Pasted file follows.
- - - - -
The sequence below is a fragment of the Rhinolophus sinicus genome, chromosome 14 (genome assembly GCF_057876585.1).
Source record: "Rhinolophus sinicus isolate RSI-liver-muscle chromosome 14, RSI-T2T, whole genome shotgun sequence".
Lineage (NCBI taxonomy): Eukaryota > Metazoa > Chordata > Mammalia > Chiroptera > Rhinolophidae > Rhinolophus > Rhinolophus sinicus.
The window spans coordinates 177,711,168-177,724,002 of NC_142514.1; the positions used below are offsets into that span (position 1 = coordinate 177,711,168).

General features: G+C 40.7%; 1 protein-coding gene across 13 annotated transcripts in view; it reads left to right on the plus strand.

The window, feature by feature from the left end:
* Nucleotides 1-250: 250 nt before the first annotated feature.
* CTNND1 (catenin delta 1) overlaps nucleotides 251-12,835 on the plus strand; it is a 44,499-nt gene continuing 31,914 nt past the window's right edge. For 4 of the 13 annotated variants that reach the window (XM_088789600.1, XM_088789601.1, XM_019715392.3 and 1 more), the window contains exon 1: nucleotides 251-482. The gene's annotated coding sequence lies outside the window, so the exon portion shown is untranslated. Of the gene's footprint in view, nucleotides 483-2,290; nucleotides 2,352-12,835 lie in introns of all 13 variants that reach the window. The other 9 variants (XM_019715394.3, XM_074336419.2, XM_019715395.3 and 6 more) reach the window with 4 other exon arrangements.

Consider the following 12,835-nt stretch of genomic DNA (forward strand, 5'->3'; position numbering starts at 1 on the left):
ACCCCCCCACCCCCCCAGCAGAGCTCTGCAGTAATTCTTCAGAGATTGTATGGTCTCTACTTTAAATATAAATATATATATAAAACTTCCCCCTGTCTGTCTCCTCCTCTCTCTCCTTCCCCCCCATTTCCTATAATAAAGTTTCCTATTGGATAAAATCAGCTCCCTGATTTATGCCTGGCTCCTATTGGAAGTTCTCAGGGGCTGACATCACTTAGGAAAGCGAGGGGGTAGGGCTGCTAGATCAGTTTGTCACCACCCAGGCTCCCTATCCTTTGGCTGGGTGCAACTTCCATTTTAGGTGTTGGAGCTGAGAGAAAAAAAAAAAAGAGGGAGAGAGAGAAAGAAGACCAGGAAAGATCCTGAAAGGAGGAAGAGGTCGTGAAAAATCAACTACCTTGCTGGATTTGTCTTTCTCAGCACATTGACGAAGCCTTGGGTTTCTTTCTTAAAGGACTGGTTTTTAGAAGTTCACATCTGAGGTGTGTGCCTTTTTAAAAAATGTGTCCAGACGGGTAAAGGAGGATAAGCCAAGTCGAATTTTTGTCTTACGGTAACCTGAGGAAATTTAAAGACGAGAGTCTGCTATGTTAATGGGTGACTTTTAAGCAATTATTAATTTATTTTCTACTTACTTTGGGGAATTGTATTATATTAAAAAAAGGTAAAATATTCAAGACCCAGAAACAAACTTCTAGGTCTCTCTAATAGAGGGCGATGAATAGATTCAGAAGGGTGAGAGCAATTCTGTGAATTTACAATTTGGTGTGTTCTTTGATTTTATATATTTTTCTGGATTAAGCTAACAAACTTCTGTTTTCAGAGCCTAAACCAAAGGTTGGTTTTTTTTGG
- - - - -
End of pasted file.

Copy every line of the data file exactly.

The sequence below is a fragment of the Rhinolophus sinicus genome, chromosome 14 (genome assembly GCF_057876585.1).
Source record: "Rhinolophus sinicus isolate RSI-liver-muscle chromosome 14, RSI-T2T, whole genome shotgun sequence".
Lineage (NCBI taxonomy): Eukaryota > Metazoa > Chordata > Mammalia > Chiroptera > Rhinolophidae > Rhinolophus > Rhinolophus sinicus.
The window spans coordinates 177,711,168-177,724,002 of NC_142514.1; the positions used below are offsets into that span (position 1 = coordinate 177,711,168).

General features: G+C 40.7%; 1 protein-coding gene across 13 annotated transcripts in view; it reads left to right on the plus strand.

The window, feature by feature from the left end:
* Nucleotides 1-250: 250 nt before the first annotated feature.
* CTNND1 (catenin delta 1) overlaps nucleotides 251-12,835 on the plus strand; it is a 44,499-nt gene continuing 31,914 nt past the window's right edge. For 4 of the 13 annotated variants that reach the window (XM_088789600.1, XM_088789601.1, XM_019715392.3 and 1 more), the window contains exon 1: nucleotides 251-482. The gene's annotated coding sequence lies outside the window, so the exon portion shown is untranslated. Of the gene's footprint in view, nucleotides 483-2,290; nucleotides 2,352-12,835 lie in introns of all 13 variants that reach the window. The other 9 variants (XM_019715394.3, XM_074336419.2, XM_019715395.3 and 6 more) reach the window with 4 other exon arrangements.

Consider the following 12,835-nt stretch of genomic DNA (forward strand, 5'->3'; position numbering starts at 1 on the left):
ACCCCCCCACCCCCCCAGCAGAGCTCTGCAGTAATTCTTCAGAGATTGTATGGTCTCTACTTTAAATATAAATATATATATAAAACTTCCCCCTGTCTGTCTCCTCCTCTCTCTCCTTCCCCCCCATTTCCTATAATAAAGTTTCCTATTGGATAAAATCAGCTCCCTGATTTATGCCTGGCTCCTATTGGAAGTTCTCAGGGGCTGACATCACTTAGGAAAGCGAGGGGGTAGGGCTGCTAGATCAGTTTGTCACCACCCAGGCTCCCTATCCTTTGGCTGGGTGCAACTTCCATTTTAGGTGTTGGAGCTGAGAGAAAAAAAAAAAAGAGGGAGAGAGAGAAAGAAGACCAGGAAAGATCCTGAAAGGAGGAAGAGGTCGTGAAAAATCAACTACCTTGCTGGATTTGTCTTTCTCAGCACATTGACGAAGCCTTGGGTTTCTTTCTTAAAGGACTGGTTTTTAGAAGTTCACATCTGAGGTGTGTGCCTTTTTAAAAAATGTGTCCAGACGGGTAAAGGAGGATAAGCCAAGTCGAATTTTTGTCTTACGGTAACCTGAGGAAATTTAAAGACGAGAGTCTGCTATGTTAATGGGTGACTTTTAAGCAATTATTAATTTATTTTCTACTTACTTTGGGGAATTGTATTATATTAAAAAAAGGTAAAATATTCAAGACCCAGAAACAAACTTCTAGGTCTCTCTAATAGAGGGCGATGAATAGATTCAGAAGGGTGAGAGCAATTCTGTGAATTTACAATTTGGTGTGTTCTTTGATTTTATATATTTTTCTGGATTAAGCTAACAAACTTCTGTTTTCAGAGCCTAAACCAAAGGTTGGTTTTTTTTGG